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8 Common Challenges to Accepting a Mental Health Problem

Updated: Dec 14, 2019

1. Emotional Barrier

Feelings can get in the way of acceptance, people tend to feel shame and despair that get in the way of accepting a mental health problem.

What could be helpful?

Feelings like hope, pride, or even fear could motivate recognition of a mental health problem.

2. Behavioural Obstacle

Certain actions or inactions might block acceptance, i.e. avoidant and maladaptive behaviours could led to greater denial. These inactions might include skipping appointments or social activities that bring a sense of wellness and connection.

What could be helpful?

Scheduling positive activities and committing to them often helped with accepting and managing a mental health problem.

3. Cognitive Challenges: Thoughts and Beliefs

Cognitive challenges in acceptance can include things like a lack of clarity or negative thinking.

What could be helpful?

Cultivate and promote sense of awareness and self-reflection. “Just thinking about what’s going on with me. Just knowing my issues, just knowing my problems, just knowing how I act on a regular basis, [helps] accept it.”

4. Identity or Sense of Self

Acceptance can be a process of identity development, involving integrating a new sense of oneself as a person with a mental health problem into one’s identity in a positive way. But if you have negative associations of people with mental health problems being inferior, this can be a challenge to overcome.

What could be helpful?

Think from different perspective, having a mental health problem can also lead to positive identities, such as being a strong and resilient person for making it through, or serving as a role model or advocate for others.

5. Relationships that is Not Supportive

“When other people don’t accept you as you are, it’s really hard to accept depression”. A lack of acceptance and support from other people can be a key problem to accepting a mental health problem.

What could be helpful?

This relational obstacle to acceptance also speaks to the need of the broader society to promote acceptance and eliminate stigma as a community, rather than expecting people with mental health problems to do the work of acceptance on their own.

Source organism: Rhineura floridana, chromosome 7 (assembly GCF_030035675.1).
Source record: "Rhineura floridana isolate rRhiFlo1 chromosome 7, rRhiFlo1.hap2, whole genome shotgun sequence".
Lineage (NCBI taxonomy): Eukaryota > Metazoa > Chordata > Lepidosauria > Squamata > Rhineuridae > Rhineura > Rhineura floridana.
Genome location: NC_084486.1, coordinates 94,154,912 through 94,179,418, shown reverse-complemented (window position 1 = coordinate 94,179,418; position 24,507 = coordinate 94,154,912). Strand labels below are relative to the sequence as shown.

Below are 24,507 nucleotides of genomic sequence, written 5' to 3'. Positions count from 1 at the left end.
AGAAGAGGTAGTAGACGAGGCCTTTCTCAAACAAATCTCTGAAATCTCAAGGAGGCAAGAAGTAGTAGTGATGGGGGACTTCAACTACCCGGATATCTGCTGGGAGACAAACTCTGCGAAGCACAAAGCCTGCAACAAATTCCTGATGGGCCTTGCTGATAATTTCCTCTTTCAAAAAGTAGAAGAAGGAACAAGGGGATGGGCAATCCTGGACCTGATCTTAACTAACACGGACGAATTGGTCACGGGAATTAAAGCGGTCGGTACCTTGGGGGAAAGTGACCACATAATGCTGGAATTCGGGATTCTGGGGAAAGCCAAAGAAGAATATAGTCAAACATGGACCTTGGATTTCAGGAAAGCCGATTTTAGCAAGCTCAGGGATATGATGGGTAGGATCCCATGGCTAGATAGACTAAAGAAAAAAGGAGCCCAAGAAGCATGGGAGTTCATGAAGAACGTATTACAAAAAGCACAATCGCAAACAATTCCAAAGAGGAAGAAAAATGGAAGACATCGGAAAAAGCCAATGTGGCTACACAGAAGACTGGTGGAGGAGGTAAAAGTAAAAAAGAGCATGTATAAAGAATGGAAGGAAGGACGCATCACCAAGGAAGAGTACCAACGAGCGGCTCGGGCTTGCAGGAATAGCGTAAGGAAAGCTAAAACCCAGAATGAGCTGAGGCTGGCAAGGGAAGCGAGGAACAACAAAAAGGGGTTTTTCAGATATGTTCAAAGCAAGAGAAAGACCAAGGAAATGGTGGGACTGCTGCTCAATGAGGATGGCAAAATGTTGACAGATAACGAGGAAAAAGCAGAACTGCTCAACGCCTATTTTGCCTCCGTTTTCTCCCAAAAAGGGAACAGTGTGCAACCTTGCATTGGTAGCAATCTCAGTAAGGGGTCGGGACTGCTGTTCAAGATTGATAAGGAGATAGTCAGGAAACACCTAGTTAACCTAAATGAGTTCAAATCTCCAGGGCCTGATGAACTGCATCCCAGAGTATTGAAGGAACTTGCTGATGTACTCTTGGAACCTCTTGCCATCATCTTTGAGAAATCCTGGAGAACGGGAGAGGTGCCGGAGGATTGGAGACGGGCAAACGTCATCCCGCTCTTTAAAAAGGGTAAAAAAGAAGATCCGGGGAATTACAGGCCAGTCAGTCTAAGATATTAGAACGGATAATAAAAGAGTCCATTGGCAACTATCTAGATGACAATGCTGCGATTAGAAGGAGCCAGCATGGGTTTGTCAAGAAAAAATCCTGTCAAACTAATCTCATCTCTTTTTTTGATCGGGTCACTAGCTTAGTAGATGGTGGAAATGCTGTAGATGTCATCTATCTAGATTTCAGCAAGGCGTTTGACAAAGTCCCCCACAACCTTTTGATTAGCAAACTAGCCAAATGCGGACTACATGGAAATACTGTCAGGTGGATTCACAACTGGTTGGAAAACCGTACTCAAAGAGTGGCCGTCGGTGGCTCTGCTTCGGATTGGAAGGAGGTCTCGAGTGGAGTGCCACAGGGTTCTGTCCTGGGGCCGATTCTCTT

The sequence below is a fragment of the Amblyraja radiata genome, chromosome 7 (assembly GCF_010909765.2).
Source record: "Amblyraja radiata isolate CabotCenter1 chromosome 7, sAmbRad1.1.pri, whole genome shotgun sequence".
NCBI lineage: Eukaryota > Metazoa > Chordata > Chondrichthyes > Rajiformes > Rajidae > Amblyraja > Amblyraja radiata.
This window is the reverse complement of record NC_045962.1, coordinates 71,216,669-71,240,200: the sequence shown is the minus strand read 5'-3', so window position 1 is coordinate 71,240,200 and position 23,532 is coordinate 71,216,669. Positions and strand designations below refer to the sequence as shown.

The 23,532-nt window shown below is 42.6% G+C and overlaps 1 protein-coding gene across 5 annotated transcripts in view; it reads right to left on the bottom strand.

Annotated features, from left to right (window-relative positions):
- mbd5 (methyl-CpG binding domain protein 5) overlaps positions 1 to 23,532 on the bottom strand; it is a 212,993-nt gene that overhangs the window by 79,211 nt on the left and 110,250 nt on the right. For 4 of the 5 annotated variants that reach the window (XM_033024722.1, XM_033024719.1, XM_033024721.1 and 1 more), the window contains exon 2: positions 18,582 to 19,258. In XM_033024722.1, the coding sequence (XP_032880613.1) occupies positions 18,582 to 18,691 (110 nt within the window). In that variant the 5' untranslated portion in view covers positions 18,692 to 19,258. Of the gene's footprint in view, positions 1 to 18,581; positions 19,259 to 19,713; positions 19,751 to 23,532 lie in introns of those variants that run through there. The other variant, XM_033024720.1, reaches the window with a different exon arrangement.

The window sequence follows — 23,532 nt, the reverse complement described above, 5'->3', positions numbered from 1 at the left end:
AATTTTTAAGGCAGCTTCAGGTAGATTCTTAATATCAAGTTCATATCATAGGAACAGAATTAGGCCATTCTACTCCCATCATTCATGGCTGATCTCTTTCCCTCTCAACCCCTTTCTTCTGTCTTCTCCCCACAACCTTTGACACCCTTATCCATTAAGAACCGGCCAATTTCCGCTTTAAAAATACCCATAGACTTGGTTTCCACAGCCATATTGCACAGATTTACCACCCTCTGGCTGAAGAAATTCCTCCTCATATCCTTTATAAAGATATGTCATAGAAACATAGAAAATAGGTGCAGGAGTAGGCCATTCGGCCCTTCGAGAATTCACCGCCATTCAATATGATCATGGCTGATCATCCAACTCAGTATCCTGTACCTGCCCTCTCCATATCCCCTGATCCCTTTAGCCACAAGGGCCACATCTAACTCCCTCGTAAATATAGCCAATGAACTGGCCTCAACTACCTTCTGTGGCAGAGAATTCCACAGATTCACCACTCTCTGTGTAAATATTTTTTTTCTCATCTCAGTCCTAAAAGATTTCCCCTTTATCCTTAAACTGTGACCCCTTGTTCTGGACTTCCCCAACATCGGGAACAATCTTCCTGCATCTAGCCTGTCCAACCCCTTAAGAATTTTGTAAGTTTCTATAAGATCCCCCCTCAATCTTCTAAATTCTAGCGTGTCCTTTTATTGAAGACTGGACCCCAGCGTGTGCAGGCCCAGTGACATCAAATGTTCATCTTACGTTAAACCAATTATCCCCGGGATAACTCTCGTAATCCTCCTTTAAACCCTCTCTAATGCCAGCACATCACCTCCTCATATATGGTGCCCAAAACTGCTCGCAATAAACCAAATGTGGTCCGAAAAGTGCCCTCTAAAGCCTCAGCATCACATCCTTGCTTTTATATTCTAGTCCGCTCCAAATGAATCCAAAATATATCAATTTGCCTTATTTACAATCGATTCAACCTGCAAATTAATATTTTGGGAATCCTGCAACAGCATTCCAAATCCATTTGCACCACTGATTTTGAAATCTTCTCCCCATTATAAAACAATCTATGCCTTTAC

6. Cultural Factors & Stigma

Stigma can be particularly prominent depending on one's cultural values, beliefs, and practices. In Asian culture, for example, there's a common stereotype that people with mental health problems are Weak and Crazy. Or, given our individualistic, productivity-oriented culture, one may encounter prevailing beliefs that people with mental health problems are a “drain” on society.

What could be helpful?

However, there might be other cultural supports or beliefs that offer resources and support that foster acceptance, like some biomedical treatments, or an emphasis on education and learning about mental health problems to spread awareness.

7. Religious & Beliefs

Depending on an individual's religious and spiritual backgrounds, they might feel they are being punished by God for their mental health problems, or believe that they could be cured through spiritual practices that might be ineffective or even harmful.

What could be helpful?

Be aware of how your religious beliefs affect you. In other cases, one’s religious community and practices might be a source of inclusion, encouragement, and healing that can be extraordinarily helpful to acceptance.

8. Institutional Factors

Institutional factors at the systemic level can interfere with acceptance. People might be ostracized at work or school because of a mental health problem. They may be failed by the policies in health care or local politics in their region.

What could be helpful?

Do not be hesitate to seek for helps and supports. Access to adequate resources can be transformative to boosting acceptance of a mental health problem and offering the right tools to do so.

The process of acceptance can be complex, involving a number of challenges that arise at different times for different people. But with each barrier can come an adjacent facilitator to the acceptance process, whether emotional, behavioral, relational, cultural, or otherwise.


Mizock, L., & Russinova, Z. (2016). Acceptance of mental illness: Promoting recovery among culturally diverse groups. Oxford University Press.

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